The FRB/LWR Nicaragua-Pancasán pilot program seeks to reduce the gender gap evident in the practices of a local farmer cooperative by including as many women as possible in the co-op’s services. Gender inequality has a profound effect on food security. When women have less access to land and capital for farming activities, they are less involved in economically productive activities, and earn much less than men. When both women and men have access to resources they can grow more food and generate more income for their families. Lack of access to technical training for women has meant that, when they do have the opportunity to work, they are not as well prepared and face more challenges to their long-term success.
The new program at the Flor de Pancasán Cooperative will integrate a gender-awareness component into all its food security practices, and involve men as well as women in the work on gender relations, roles, and participation. The goal is that both sexes benefit from the co-op’s value chain through access to land, technical training and assistance, credit and marketing, and more.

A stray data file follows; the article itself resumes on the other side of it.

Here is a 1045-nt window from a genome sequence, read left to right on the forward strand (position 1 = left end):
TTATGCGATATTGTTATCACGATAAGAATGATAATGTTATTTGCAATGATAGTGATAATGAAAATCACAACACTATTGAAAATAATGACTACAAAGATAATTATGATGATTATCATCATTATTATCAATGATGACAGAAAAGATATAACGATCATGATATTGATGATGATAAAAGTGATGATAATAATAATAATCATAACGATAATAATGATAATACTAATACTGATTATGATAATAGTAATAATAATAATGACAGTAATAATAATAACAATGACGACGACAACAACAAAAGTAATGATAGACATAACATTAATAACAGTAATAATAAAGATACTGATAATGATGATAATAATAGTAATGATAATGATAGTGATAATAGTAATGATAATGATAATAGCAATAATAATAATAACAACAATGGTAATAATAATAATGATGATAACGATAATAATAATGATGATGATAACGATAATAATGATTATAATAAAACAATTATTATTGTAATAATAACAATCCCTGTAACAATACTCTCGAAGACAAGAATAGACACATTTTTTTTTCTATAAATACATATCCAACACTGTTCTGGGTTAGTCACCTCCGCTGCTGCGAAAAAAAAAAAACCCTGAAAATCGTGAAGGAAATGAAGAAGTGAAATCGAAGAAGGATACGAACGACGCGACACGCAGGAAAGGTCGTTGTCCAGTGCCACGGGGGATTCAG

Program participants will also be encouraged to examine and improve internal factors that contribute to inequality in families, such as men’s having more control than women about how resources could be used to guarantee the family’s food security. Similarly, although 45% of women attend cooperative meetings, that is often the extent of their participation.
Addressing another widespread problem that takes its toll on family security, a youth assembly (57 women and 53 men) has created a theatrical performance on intra-family violence. They’ve taken it to four communities so far and have scheduled nine additional presentations to raise awareness about this issue.
Foods Resource Bank’s Nicaragua Pancasán program is led by Lutheran World Relief and local partner ADDAC. Nicaragua Pancasán encompasses 15 communities, 266 households, and 734 individuals.